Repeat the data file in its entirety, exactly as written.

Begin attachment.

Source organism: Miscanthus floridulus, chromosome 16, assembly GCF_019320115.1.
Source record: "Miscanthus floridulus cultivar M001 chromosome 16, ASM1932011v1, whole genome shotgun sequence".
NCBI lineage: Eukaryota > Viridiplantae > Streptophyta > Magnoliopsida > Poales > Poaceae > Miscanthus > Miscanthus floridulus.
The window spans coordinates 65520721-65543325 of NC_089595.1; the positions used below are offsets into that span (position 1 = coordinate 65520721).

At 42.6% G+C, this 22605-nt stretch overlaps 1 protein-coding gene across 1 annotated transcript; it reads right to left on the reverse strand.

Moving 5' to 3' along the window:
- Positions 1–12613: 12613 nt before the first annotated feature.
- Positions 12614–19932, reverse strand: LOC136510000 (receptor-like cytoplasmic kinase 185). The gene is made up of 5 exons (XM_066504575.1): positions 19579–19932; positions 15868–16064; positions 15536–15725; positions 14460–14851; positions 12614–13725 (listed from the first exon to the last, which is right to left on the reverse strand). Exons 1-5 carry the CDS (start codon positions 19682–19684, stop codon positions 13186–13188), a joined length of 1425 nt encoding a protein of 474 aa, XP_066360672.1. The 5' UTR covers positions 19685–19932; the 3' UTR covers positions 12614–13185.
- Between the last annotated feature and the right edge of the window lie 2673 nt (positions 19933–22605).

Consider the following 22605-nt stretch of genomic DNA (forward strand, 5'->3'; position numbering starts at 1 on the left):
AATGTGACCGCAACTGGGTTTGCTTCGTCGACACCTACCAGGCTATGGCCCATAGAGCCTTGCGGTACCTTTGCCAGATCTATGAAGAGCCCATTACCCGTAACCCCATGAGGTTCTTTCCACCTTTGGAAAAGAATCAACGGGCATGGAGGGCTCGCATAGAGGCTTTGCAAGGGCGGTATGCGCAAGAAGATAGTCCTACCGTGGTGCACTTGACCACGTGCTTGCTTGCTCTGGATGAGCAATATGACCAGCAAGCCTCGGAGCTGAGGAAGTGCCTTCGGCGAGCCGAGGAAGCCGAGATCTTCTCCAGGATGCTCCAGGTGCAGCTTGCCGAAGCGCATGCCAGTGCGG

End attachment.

Source organism: Miscanthus floridulus, chromosome 16, assembly GCF_019320115.1.
Source record: "Miscanthus floridulus cultivar M001 chromosome 16, ASM1932011v1, whole genome shotgun sequence".
NCBI lineage: Eukaryota > Viridiplantae > Streptophyta > Magnoliopsida > Poales > Poaceae > Miscanthus > Miscanthus floridulus.
The window spans coordinates 65520721-65543325 of NC_089595.1; the positions used below are offsets into that span (position 1 = coordinate 65520721).

At 42.6% G+C, this 22605-nt stretch overlaps 1 protein-coding gene across 1 annotated transcript; it reads right to left on the reverse strand.

Moving 5' to 3' along the window:
- Positions 1–12613: 12613 nt before the first annotated feature.
- Positions 12614–19932, reverse strand: LOC136510000 (receptor-like cytoplasmic kinase 185). The gene is made up of 5 exons (XM_066504575.1): positions 19579–19932; positions 15868–16064; positions 15536–15725; positions 14460–14851; positions 12614–13725 (listed from the first exon to the last, which is right to left on the reverse strand). Exons 1-5 carry the CDS (start codon positions 19682–19684, stop codon positions 13186–13188), a joined length of 1425 nt encoding a protein of 474 aa, XP_066360672.1. The 5' UTR covers positions 19685–19932; the 3' UTR covers positions 12614–13185.
- Between the last annotated feature and the right edge of the window lie 2673 nt (positions 19933–22605).

Consider the following 22605-nt stretch of genomic DNA (forward strand, 5'->3'; position numbering starts at 1 on the left):
AATGTGACCGCAACTGGGTTTGCTTCGTCGACACCTACCAGGCTATGGCCCATAGAGCCTTGCGGTACCTTTGCCAGATCTATGAAGAGCCCATTACCCGTAACCCCATGAGGTTCTTTCCACCTTTGGAAAAGAATCAACGGGCATGGAGGGCTCGCATAGAGGCTTTGCAAGGGCGGTATGCGCAAGAAGATAGTCCTACCGTGGTGCACTTGACCACGTGCTTGCTTGCTCTGGATGAGCAATATGACCAGCAAGCCTCGGAGCTGAGGAAGTGCCTTCGGCGAGCCGAGGAAGCCGAGATCTTCTCCAGGATGCTCCAGGTGCAGCTTGCCGAAGCGCATGCCAGTGCGG